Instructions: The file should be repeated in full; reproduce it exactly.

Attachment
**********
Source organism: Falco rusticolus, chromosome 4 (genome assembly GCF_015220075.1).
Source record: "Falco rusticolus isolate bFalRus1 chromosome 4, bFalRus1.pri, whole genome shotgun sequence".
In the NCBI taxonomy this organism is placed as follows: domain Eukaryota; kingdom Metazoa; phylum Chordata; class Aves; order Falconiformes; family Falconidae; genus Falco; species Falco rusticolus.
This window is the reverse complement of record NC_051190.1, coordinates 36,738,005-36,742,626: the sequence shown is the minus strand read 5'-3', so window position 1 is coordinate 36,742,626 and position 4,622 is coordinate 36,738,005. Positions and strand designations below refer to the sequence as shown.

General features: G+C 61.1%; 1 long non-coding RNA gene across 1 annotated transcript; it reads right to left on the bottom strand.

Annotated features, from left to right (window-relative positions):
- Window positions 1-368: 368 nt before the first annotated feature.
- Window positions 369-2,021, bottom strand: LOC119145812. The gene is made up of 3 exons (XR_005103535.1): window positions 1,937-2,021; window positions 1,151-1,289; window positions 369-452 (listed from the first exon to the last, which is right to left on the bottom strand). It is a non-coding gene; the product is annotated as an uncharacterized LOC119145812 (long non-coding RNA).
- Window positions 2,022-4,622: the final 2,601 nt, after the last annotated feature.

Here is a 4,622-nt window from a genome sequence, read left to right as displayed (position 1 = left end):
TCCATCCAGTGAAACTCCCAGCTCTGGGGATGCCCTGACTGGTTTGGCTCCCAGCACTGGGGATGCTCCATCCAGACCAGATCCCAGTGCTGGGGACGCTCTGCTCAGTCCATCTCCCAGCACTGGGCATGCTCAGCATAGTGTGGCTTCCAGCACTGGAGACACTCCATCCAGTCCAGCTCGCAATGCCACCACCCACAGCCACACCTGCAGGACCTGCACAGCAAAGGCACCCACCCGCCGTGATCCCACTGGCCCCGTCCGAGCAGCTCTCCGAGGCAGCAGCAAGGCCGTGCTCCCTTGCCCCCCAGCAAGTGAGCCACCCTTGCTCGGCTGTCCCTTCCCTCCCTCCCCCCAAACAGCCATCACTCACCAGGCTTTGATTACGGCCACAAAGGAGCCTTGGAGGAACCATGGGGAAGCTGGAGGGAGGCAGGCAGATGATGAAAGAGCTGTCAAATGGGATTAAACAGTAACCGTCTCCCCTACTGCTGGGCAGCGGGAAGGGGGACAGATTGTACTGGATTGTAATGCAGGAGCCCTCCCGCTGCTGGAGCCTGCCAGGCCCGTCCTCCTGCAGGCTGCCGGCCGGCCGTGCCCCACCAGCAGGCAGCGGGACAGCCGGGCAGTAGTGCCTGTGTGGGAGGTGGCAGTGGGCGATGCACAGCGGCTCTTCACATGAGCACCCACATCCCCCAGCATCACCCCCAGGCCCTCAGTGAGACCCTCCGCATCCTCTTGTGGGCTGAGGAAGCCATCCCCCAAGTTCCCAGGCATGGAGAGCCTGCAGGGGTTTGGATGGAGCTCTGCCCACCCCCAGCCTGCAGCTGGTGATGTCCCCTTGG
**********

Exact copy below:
Source organism: Falco rusticolus, chromosome 4 (genome assembly GCF_015220075.1).
Source record: "Falco rusticolus isolate bFalRus1 chromosome 4, bFalRus1.pri, whole genome shotgun sequence".
In the NCBI taxonomy this organism is placed as follows: domain Eukaryota; kingdom Metazoa; phylum Chordata; class Aves; order Falconiformes; family Falconidae; genus Falco; species Falco rusticolus.
This window is the reverse complement of record NC_051190.1, coordinates 36,738,005-36,742,626: the sequence shown is the minus strand read 5'-3', so window position 1 is coordinate 36,742,626 and position 4,622 is coordinate 36,738,005. Positions and strand designations below refer to the sequence as shown.

General features: G+C 61.1%; 1 long non-coding RNA gene across 1 annotated transcript; it reads right to left on the bottom strand.

Annotated features, from left to right (window-relative positions):
- Window positions 1-368: 368 nt before the first annotated feature.
- Window positions 369-2,021, bottom strand: LOC119145812. The gene is made up of 3 exons (XR_005103535.1): window positions 1,937-2,021; window positions 1,151-1,289; window positions 369-452 (listed from the first exon to the last, which is right to left on the bottom strand). It is a non-coding gene; the product is annotated as an uncharacterized LOC119145812 (long non-coding RNA).
- Window positions 2,022-4,622: the final 2,601 nt, after the last annotated feature.

Here is a 4,622-nt window from a genome sequence, read left to right as displayed (position 1 = left end):
TCCATCCAGTGAAACTCCCAGCTCTGGGGATGCCCTGACTGGTTTGGCTCCCAGCACTGGGGATGCTCCATCCAGACCAGATCCCAGTGCTGGGGACGCTCTGCTCAGTCCATCTCCCAGCACTGGGCATGCTCAGCATAGTGTGGCTTCCAGCACTGGAGACACTCCATCCAGTCCAGCTCGCAATGCCACCACCCACAGCCACACCTGCAGGACCTGCACAGCAAAGGCACCCACCCGCCGTGATCCCACTGGCCCCGTCCGAGCAGCTCTCCGAGGCAGCAGCAAGGCCGTGCTCCCTTGCCCCCCAGCAAGTGAGCCACCCTTGCTCGGCTGTCCCTTCCCTCCCTCCCCCCAAACAGCCATCACTCACCAGGCTTTGATTACGGCCACAAAGGAGCCTTGGAGGAACCATGGGGAAGCTGGAGGGAGGCAGGCAGATGATGAAAGAGCTGTCAAATGGGATTAAACAGTAACCGTCTCCCCTACTGCTGGGCAGCGGGAAGGGGGACAGATTGTACTGGATTGTAATGCAGGAGCCCTCCCGCTGCTGGAGCCTGCCAGGCCCGTCCTCCTGCAGGCTGCCGGCCGGCCGTGCCCCACCAGCAGGCAGCGGGACAGCCGGGCAGTAGTGCCTGTGTGGGAGGTGGCAGTGGGCGATGCACAGCGGCTCTTCACATGAGCACCCACATCCCCCAGCATCACCCCCAGGCCCTCAGTGAGACCCTCCGCATCCTCTTGTGGGCTGAGGAAGCCATCCCCCAAGTTCCCAGGCATGGAGAGCCTGCAGGGGTTTGGATGGAGCTCTGCCCACCCCCAGCCTGCAGCTGGTGATGTCCCCTTGG